Tezuka definitely had an agenda in making his adorable hero a machine. Despite showing a clean, bright, enlightened future, many humans treat robots like property. Astro Boy himself was bought and sold and practically treated like a slave. It's easy to assume that Tezuka wished the plight of the robots to echo the plight of any number of disenfranchised groups. Anti-robot sentiment can be easily interpreted as racism, for example. And the fact that only the rich are allowed to "own" robots places a spotlight on the one-percenters versus the working class. Many robots in anime now serve the same purpose as Astro Boy did back then: to shed a spotlight on injustice.
It's Pinocchio ... but ... like ... he's a robot?
That's some elevator pitch, Tezuka.
So, a brilliant scientist loses his son in a car accident and decides to build a robot in his image. Unlike Pinocchio, however, the relationship between creator and creation doesn't go very well. The scientist realizes that the robot could never truly replace his dead son (there's a certain human trait called "growing up" which robots can't undergo) and then disowns him and sells him to a circus, where he's eventually found by another genius roboticist who, thankfully, is much more sympathetic than Astro Boy's creator. Astro's rescued from having to fight in a Battlebots-like arena and starts a new life with his new, adoptive father. So, like, it's Pinocchio but he's a robot and also Geppetto's a gigantic douchecanoe.
Tetsuwan Atom isn't the only anime series that's basically a classic story set against a wildly different backdrop. Gankutsuou is just Count of Monte Cristo in space, replete with opulent spaceships and planets. Samurai 7 is an anime adaptation of Seven Samurai but set in a far-off future where the bandits are cyborgs and most of the samurai hired to protect the village have cybernetic enhancements. An anime series called Gilgamesh is influenced by the Epic of Gilgamesh, and even the Fate franchise includes a gaggle of legendary heroes (think King Arthur, Hercules, Alexander the Great) transported to the present to fight in gladiatorial combat. Anime's always repurposing the past, but Tetsuwan Atom was the first.
The reluctant hero
As Astro continues with his adventures, he eventually grows disillusioned by his very existence. Why should he keep on helping people, if bad things continue to happen to them? Why is he the only one who seems destined to fight? He was created as a replacement for a human being, so why does he even have weapons? Why do so many of his fellow robots he encounters turn out to be evil?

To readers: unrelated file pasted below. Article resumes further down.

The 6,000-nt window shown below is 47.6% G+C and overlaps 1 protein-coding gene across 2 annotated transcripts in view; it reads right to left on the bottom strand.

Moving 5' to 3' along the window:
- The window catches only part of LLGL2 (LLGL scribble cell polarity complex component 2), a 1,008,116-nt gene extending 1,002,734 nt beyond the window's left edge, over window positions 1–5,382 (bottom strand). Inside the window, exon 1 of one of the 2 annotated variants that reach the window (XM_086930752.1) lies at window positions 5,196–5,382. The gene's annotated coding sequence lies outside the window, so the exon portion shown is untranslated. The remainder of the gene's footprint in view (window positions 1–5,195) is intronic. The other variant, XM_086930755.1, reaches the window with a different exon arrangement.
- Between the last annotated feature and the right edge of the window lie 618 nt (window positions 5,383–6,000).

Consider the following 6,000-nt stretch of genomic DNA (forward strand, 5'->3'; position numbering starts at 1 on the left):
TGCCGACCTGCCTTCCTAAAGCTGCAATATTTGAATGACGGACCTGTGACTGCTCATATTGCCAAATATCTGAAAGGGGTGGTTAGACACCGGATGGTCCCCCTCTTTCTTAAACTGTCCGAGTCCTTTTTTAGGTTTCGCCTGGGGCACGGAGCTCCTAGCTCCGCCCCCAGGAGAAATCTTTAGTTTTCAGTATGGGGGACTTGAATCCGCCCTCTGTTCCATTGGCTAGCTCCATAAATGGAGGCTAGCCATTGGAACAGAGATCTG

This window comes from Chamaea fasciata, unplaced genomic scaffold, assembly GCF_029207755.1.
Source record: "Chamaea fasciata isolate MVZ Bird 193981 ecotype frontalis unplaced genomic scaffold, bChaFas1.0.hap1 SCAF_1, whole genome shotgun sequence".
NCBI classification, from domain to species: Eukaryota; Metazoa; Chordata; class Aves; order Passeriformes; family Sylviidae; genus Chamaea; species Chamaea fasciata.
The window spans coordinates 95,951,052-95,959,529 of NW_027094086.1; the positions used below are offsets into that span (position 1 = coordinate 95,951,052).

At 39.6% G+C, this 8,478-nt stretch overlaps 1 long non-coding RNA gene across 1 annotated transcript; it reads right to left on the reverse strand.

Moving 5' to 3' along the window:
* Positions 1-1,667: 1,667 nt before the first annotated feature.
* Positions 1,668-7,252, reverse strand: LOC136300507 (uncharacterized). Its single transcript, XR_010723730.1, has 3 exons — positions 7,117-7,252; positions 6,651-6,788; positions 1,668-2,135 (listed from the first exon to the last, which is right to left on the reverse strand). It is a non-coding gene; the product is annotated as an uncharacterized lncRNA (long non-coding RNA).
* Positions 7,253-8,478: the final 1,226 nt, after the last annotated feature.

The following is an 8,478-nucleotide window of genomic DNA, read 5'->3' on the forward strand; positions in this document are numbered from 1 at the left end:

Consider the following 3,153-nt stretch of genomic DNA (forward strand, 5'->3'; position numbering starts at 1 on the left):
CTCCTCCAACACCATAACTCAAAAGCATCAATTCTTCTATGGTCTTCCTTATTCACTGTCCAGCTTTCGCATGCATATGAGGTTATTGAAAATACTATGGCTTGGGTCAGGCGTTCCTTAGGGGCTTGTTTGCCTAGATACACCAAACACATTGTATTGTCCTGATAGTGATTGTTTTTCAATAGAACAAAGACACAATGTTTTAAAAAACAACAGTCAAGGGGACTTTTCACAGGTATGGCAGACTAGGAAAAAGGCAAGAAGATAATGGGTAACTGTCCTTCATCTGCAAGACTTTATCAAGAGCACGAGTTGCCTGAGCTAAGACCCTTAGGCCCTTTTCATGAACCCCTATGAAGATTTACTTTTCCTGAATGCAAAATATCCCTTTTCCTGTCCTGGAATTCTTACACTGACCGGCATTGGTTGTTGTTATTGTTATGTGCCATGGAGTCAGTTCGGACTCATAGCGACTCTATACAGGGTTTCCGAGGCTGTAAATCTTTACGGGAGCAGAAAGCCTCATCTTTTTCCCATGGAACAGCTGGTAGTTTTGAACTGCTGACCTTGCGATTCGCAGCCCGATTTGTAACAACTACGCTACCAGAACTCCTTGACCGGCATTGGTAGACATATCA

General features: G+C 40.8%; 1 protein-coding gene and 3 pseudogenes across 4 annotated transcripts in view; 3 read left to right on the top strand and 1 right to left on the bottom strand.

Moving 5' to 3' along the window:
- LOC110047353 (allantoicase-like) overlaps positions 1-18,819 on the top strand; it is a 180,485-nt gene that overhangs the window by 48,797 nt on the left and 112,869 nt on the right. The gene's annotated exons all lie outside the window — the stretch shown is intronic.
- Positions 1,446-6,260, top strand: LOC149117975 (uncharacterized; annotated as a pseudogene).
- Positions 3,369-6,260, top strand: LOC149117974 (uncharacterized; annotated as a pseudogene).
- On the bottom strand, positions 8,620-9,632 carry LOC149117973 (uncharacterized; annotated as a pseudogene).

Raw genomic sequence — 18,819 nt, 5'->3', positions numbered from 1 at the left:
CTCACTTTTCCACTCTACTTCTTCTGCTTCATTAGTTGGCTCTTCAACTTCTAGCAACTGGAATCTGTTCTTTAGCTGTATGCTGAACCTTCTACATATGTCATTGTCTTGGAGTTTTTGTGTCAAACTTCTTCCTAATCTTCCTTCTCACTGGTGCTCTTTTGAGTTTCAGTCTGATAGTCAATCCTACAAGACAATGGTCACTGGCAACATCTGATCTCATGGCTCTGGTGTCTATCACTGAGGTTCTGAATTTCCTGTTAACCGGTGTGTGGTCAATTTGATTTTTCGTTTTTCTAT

His own misgivings about his super powers gave rise to a plethora of reluctant heroes. From Amuro Ray in Mobile Suit Gundam to Neon Genesis Evangelion's Shinji Ikari, anime is filled with characters who would rather be doing anything else than the thing that they're destined to do. Thanks, Astro Boy, for inspiring generation upon generation of the angsty anime protagonists.
We are all very lucky that these young men tend to suffer so prettily.
This is kinda dark for a cartoon, isn't it?
Although Tezuka's original manga and anime series were aimed at young audiences, that didn't stop Tetsuwan Atom from getting pretty dark. And while Astro is always shown saving the day, the fact that awful, violent things still happen to good people in the bright and optimistic future of 2001 made the show too intense for 1960s kiddie fare, at least in the U.S. The American distributor only dubbed about 100 episodes of the nearly 200 episode series because the company didn't know how these episodes could air on American television stations without heavy editing and alterations.
In fact, Tezuka was initially surprised when his animation studio started to receive notes from the American distributor since he had no idea that television standards and practices were different between the two countries. Anime, ultimately, isn't just for kids, but it took a pretty long time for American distributors to figure that out.